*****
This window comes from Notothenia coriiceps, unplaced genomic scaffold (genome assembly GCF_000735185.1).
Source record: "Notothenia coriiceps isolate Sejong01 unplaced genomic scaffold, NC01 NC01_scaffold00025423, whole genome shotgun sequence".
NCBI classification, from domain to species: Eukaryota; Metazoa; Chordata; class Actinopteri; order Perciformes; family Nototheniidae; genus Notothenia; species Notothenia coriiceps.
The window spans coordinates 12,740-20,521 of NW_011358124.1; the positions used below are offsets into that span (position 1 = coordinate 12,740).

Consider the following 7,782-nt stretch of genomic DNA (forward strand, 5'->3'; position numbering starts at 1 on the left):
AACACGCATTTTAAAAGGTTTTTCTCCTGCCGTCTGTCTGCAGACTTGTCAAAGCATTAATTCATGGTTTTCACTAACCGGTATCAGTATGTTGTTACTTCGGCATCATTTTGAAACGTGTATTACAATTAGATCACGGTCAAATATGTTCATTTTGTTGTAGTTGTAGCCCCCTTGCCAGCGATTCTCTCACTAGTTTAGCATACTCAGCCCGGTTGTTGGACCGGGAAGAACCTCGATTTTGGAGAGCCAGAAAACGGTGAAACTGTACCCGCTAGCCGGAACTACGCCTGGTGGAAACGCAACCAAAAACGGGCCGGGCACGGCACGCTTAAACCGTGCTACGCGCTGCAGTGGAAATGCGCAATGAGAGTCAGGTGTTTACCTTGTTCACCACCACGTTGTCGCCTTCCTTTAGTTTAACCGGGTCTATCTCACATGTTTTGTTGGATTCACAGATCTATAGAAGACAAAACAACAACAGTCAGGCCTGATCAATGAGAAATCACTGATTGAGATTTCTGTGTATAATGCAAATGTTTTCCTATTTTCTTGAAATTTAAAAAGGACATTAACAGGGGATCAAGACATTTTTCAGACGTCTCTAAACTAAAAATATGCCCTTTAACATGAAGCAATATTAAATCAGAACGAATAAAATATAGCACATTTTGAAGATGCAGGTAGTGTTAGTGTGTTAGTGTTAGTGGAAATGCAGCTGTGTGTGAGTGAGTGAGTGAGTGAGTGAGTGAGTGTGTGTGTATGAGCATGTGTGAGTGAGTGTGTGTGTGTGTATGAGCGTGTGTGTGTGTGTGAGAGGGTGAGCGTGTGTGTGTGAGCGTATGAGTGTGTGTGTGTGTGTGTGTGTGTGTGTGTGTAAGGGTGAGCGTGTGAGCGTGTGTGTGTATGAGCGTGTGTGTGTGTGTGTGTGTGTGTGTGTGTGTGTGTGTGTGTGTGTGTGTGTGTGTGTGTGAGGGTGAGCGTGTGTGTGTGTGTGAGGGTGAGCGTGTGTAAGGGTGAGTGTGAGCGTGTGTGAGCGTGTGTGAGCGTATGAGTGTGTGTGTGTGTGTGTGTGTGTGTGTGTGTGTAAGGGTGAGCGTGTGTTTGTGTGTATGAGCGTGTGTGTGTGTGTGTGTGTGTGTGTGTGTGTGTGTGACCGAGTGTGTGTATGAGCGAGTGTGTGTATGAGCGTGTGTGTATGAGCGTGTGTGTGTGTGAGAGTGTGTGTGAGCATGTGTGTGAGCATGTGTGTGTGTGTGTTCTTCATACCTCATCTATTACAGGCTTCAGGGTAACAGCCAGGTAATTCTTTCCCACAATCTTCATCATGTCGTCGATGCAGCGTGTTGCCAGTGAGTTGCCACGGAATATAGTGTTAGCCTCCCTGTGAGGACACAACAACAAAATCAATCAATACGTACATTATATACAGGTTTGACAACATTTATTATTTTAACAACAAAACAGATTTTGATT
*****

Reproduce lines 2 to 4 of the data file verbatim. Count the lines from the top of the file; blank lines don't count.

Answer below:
Source record: "Notothenia coriiceps isolate Sejong01 unplaced genomic scaffold, NC01 NC01_scaffold00025423, whole genome shotgun sequence".
NCBI classification, from domain to species: Eukaryota; Metazoa; Chordata; class Actinopteri; order Perciformes; family Nototheniidae; genus Notothenia; species Notothenia coriiceps.
The window spans coordinates 12,740-20,521 of NW_011358124.1; the positions used below are offsets into that span (position 1 = coordinate 12,740).